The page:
12 Must-Visit Historic Towns in Scotland

We are asked time and again for our ultimate list of the most beautiful and historic towns in Scotland. It's difficult to narrow it down when you consider that Scotland has so many towns renowned for their history, as well as plenty of lesser-known hidden gems. It's a tough choice to make, but here is a helpful list of some of the country's finest historic towns.  

  1. Dunkeld Perthshire

    Dunkeld Cathedral

    © VisitScotland / Kenny Lam

    Officially classified as a town, this Perthshire gem set on the banks of the flowing River Tay retains a distinctly "village" atmosphere. Boasting a cathedral and the remnants of the ancient wood depicted in Shakespeare's Macbeth; artists, writers and even royalty have long been drawn to the town's rich heritage, natural beauty, salmon fishing, and Shakespearian connections. 

    Admire the beautifully restored houses on a walk down Cathedral Street and around The Mercat Cross, then walk over Dunkeld Bridge to the Birnam Oak, or what about a local history and ghost tour

  2. Arbroath Angus

    Arbroath Harbour

    The Declaration of Arbroath is an important document in Scottish history which declared Scotland's status as an independent sovereign state. Its name is derived from the abbey where it was written in 1320. The red sandstone ruins of Arbroath Abbey, with its distinctive "Round O" window, is the town's main attraction, but there is plenty more to see. 

    Wander the pretty harbour, explore inside the Georgian Signal Tower Museum, and try an Arbroath smokie - a delicious smoked haddock and a local delicacy. 

  3. Pittenweem Fife

    Cottages at Pittenweem

    © VisitScotland / Kenny Lam

    The delightful fishing town of Pittenweem must be one of the most unspoiled spots in Scotland. Located on the east coast in the East Neuk of Fife, its name is said to be derived from the ancient language of the Picts and means "Place of the Caves". Over the centuries it became an important trading port for ships carrying cargo from the Low Countries, and in 1541 James V granted the town the status of royal burgh in recognition of this. 

    Admire the pretty buildings where you can still find traces of European influence, with plenty of red and white architectural details and charming crow-stepped gables reminiscent of Holland and Belgium. 

  4. Fort Augustus Highlands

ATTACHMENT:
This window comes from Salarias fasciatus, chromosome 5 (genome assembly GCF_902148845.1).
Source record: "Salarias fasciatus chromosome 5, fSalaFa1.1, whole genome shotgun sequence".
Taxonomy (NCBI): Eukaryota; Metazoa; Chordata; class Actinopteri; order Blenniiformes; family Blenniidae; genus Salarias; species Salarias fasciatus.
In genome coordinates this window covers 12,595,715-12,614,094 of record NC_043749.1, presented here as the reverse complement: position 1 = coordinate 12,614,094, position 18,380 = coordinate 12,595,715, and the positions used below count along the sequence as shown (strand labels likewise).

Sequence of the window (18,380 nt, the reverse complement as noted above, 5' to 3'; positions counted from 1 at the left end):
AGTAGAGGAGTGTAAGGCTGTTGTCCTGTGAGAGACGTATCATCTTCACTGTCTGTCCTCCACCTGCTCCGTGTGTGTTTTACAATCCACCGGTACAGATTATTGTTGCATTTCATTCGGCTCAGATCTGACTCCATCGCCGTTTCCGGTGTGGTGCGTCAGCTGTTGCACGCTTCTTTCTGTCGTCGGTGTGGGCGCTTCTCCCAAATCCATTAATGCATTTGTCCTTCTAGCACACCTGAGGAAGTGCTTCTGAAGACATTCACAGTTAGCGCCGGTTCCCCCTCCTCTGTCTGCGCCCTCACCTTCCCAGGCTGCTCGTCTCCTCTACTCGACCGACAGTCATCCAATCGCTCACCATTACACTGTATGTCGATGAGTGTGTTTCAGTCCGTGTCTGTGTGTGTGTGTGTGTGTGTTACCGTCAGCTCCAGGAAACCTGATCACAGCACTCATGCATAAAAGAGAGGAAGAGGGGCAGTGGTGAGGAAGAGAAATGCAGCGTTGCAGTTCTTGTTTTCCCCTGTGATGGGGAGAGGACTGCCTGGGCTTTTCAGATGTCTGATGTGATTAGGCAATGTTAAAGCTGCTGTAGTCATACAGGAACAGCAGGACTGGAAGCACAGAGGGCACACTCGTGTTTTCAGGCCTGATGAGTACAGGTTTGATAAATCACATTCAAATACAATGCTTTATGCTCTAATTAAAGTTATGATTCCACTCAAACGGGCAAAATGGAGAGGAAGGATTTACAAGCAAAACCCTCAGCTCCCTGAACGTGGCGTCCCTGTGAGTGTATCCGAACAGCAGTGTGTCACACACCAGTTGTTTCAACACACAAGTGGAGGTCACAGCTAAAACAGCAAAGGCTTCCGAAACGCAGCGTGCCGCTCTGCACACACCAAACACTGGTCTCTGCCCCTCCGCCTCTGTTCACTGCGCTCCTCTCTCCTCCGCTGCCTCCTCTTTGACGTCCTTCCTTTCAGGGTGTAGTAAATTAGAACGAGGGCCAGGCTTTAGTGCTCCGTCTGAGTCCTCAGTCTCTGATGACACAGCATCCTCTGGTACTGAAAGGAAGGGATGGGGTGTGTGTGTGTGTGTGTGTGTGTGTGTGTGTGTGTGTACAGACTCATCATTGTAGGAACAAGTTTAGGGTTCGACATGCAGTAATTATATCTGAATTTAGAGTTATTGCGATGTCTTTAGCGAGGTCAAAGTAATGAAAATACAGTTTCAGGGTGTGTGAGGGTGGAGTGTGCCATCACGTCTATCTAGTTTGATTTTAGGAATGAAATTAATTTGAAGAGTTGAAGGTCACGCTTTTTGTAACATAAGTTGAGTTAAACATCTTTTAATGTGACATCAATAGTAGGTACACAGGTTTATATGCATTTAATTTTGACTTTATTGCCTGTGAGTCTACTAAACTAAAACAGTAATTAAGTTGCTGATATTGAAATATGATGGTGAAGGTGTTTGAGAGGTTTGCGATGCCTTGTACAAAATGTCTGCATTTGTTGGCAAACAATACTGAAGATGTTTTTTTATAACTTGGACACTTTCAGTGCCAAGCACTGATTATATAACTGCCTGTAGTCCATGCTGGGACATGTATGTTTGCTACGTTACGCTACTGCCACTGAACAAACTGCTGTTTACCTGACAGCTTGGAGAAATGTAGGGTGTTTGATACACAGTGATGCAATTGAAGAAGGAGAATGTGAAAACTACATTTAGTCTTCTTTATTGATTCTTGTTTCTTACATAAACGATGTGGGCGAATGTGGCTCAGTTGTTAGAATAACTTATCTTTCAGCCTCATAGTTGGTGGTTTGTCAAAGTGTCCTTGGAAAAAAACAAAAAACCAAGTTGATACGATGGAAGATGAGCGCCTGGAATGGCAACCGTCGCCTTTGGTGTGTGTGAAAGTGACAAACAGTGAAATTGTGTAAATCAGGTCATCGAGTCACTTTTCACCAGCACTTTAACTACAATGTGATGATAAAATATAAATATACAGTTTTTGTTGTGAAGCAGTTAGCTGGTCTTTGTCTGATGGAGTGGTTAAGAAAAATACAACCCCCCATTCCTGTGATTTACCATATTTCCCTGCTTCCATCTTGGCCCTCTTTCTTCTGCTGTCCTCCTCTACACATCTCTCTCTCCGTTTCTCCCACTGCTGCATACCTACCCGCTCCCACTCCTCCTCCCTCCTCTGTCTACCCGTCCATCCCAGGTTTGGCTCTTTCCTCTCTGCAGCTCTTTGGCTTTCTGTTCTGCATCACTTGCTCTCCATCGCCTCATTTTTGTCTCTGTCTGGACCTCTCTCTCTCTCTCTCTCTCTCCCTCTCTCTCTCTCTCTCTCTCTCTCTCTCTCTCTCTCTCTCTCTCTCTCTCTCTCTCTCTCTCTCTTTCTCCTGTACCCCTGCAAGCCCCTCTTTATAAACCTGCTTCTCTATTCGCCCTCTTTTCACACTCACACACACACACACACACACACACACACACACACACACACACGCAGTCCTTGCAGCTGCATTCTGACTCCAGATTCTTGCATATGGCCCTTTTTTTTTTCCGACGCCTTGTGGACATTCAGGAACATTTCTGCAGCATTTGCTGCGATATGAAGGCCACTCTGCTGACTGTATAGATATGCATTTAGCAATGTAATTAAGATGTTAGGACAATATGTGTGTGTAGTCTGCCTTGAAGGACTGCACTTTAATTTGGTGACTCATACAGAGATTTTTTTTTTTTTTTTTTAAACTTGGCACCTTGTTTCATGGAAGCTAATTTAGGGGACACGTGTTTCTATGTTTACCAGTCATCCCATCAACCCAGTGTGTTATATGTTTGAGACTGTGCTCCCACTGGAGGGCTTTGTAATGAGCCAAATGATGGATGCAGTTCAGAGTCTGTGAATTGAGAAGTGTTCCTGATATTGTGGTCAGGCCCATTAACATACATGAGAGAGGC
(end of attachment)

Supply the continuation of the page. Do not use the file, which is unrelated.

The Caledonian Canal

    © VisitScotland / Airborne Lens

    Fort Augustus has both history and scenery making it a popular stop for visitors to the Loch Ness area. A trip to nearby Urquhart Castle is a must, and walkers and cyclists should check out the Great Glen Way which runs through the town. History enthusiasts will enjoy a trip to the Caledonian Canal Centre in the town, where you can find out more about this ambitious 19th century engineering project. 

    The canal was built to provide safe passage for ships, avoiding the more dangerous route around the north of Scotland. Its construction also provided vital employment after the Highland Clearances. Travel to Fort Augustus to find out more about this lesser-known slice of Scottish history. 

  5. Wigtown Dumfries & Galloway

    The Bookshop in Wigtown

    Wigtown is Scotland’s National Book Town and has a variety of independent bookshops and an annual book festival. The Wigtown Book Festival is one of the UK’s best-loved literary events with a ten-day festival in addition to a year-round programme of events in the area. 

    Near Wigtown is the Martyrs' Stake which marks the spot where two women covenanters were sadly drowned in May 1685. A marked walk through the town will take you there via the County Buildings, which used to be the local courtroom and now houses the town library and the remains of an 18th century prison cell. The walk has views over Wigtown Bay and the Galloway Hills. 

  6. Inveraray Argyll and Bute

    Inveraray Castle

    © VisitScotland / Stuart Brunton

    Set on the shores of Loch Fyne, Inveraray is what is known as a "planned" town which was designed and built by the Duke of Argyll in the 18th century. Consequently, Inveraray possesses a grandeur that makes it unique among Scotland's small historic towns. The town's Front Street and harbourside are remarkably pretty while the Georgian Inveraray Jail is now an intriguing museum. 

    Other notable landmarks include All Saints Church, the 38 metre-high Duke's Tower which you can climb to the top of, and the Inveraray Cross at the harbourside, an ornately carved stone pillar dating from the 12th or 13th century. 

  7. Dunvegan Skye

    Dunvegan Castle